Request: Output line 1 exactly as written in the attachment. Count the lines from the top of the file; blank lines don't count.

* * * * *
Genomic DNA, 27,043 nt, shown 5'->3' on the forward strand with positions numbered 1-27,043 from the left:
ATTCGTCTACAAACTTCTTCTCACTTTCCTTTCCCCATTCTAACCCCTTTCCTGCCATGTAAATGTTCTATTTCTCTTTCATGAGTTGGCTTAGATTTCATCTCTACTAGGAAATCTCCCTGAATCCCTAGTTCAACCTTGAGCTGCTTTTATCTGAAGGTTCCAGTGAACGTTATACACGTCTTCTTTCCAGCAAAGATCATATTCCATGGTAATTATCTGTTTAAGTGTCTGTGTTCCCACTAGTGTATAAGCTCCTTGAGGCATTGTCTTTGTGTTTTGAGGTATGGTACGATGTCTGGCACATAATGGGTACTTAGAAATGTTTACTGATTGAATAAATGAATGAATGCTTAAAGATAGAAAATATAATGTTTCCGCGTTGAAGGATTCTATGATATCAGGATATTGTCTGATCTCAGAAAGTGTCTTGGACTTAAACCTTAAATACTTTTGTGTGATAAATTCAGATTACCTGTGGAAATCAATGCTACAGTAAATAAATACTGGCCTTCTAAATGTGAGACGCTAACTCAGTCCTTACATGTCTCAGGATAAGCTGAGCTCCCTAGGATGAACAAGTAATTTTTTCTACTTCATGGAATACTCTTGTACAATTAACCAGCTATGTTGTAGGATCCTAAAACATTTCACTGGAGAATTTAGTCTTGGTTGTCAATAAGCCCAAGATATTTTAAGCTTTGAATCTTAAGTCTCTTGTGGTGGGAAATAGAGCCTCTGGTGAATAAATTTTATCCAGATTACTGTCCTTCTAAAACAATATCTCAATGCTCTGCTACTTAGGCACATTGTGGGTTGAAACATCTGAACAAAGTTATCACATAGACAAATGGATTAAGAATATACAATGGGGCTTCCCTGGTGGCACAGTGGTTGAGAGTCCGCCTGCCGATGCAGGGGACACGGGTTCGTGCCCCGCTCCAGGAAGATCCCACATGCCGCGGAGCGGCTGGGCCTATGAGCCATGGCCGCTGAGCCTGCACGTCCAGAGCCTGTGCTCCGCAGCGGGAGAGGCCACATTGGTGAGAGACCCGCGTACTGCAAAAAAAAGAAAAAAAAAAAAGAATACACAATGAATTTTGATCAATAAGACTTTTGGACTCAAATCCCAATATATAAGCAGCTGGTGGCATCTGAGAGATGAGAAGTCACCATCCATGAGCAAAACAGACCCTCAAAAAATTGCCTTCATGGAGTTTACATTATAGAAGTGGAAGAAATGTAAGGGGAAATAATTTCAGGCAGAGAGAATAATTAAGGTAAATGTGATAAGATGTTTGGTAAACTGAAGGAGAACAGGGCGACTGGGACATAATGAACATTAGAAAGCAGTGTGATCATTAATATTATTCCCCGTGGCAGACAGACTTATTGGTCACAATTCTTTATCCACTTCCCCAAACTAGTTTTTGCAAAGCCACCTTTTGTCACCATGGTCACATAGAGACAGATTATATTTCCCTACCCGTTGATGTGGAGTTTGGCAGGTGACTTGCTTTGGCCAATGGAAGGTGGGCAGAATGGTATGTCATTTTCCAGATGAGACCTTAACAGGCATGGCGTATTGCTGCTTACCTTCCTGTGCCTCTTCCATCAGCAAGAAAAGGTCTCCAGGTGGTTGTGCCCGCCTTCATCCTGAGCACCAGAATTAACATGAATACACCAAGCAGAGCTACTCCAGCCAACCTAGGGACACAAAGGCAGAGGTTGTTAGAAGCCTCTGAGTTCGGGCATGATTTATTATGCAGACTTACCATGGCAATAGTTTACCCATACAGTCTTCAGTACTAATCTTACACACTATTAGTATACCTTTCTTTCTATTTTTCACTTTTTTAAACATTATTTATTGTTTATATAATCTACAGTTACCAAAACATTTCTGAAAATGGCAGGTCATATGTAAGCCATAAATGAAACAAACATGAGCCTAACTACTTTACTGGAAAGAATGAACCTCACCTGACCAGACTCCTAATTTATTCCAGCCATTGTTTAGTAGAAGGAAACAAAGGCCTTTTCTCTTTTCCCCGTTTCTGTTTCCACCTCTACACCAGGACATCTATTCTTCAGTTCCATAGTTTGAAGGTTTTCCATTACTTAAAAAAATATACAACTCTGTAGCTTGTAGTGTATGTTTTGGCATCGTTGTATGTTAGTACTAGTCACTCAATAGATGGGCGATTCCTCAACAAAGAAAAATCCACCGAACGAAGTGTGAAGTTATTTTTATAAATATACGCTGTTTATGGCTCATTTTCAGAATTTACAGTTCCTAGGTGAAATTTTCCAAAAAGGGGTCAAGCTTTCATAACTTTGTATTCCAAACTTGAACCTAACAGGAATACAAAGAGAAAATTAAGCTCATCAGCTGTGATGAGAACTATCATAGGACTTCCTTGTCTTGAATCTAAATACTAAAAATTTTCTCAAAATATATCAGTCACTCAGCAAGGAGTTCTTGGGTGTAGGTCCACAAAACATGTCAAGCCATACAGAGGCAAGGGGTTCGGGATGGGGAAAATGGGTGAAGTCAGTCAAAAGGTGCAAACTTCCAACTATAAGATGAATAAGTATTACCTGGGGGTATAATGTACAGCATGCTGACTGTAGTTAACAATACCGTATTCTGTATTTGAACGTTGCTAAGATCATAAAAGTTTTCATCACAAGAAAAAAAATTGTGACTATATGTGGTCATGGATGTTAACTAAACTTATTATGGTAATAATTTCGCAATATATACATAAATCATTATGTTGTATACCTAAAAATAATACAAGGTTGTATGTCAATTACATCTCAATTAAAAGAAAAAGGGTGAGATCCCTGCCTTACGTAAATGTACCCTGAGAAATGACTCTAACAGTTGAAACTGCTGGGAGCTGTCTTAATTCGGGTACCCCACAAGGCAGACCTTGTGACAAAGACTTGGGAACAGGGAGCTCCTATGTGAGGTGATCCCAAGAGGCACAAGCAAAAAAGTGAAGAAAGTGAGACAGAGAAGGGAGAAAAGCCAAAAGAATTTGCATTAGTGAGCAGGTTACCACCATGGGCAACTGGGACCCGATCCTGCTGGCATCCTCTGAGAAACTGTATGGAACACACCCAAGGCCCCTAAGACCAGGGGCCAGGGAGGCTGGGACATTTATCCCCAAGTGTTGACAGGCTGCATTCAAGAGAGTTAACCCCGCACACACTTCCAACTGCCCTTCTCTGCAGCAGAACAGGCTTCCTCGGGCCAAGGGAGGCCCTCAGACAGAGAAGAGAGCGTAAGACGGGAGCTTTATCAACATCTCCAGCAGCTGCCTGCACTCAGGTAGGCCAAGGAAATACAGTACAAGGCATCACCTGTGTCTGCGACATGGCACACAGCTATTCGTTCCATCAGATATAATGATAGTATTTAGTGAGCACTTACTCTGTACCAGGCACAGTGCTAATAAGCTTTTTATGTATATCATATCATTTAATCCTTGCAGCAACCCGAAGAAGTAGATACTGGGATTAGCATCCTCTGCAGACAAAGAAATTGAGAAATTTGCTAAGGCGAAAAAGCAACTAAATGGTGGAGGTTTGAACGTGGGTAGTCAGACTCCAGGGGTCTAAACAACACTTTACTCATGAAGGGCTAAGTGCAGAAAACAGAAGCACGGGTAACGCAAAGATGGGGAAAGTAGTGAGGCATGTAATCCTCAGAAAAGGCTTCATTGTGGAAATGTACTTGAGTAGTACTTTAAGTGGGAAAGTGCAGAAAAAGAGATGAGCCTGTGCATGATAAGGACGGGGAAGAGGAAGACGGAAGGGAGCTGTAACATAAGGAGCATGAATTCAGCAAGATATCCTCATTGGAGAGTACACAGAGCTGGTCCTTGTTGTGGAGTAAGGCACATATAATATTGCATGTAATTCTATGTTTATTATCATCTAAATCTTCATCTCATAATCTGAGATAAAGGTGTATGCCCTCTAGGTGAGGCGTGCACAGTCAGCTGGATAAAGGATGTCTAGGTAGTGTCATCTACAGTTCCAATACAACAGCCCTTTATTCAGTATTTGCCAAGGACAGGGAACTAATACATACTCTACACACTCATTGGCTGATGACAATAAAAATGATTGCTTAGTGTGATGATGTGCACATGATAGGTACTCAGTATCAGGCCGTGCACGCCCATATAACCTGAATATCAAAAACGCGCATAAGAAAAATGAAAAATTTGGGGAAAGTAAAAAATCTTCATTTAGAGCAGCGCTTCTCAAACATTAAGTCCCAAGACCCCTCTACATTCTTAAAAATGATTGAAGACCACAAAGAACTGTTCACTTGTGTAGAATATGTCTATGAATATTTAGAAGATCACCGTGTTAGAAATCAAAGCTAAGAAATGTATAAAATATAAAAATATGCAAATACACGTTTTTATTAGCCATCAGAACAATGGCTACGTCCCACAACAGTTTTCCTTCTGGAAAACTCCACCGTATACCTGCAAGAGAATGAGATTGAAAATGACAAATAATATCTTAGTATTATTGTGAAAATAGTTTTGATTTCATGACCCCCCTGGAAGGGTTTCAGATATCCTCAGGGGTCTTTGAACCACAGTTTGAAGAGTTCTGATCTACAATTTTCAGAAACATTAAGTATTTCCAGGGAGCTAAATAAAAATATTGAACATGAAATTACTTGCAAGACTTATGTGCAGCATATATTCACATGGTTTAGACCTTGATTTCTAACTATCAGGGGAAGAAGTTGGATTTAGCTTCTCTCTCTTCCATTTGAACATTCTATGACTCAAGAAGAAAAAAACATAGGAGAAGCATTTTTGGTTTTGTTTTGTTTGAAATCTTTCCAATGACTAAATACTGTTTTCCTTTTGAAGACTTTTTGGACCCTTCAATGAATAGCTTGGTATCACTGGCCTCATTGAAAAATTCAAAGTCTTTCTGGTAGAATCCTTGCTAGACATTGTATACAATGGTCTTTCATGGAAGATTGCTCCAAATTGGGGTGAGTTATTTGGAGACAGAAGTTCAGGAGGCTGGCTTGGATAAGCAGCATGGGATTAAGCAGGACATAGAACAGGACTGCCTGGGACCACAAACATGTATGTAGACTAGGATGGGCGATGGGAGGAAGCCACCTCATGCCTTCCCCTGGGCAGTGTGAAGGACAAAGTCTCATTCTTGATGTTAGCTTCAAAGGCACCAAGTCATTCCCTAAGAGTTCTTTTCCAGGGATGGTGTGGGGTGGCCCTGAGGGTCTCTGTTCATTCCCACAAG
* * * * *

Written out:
Genomic DNA, 27,043 nt, shown 5'->3' on the forward strand with positions numbered 1-27,043 from the left: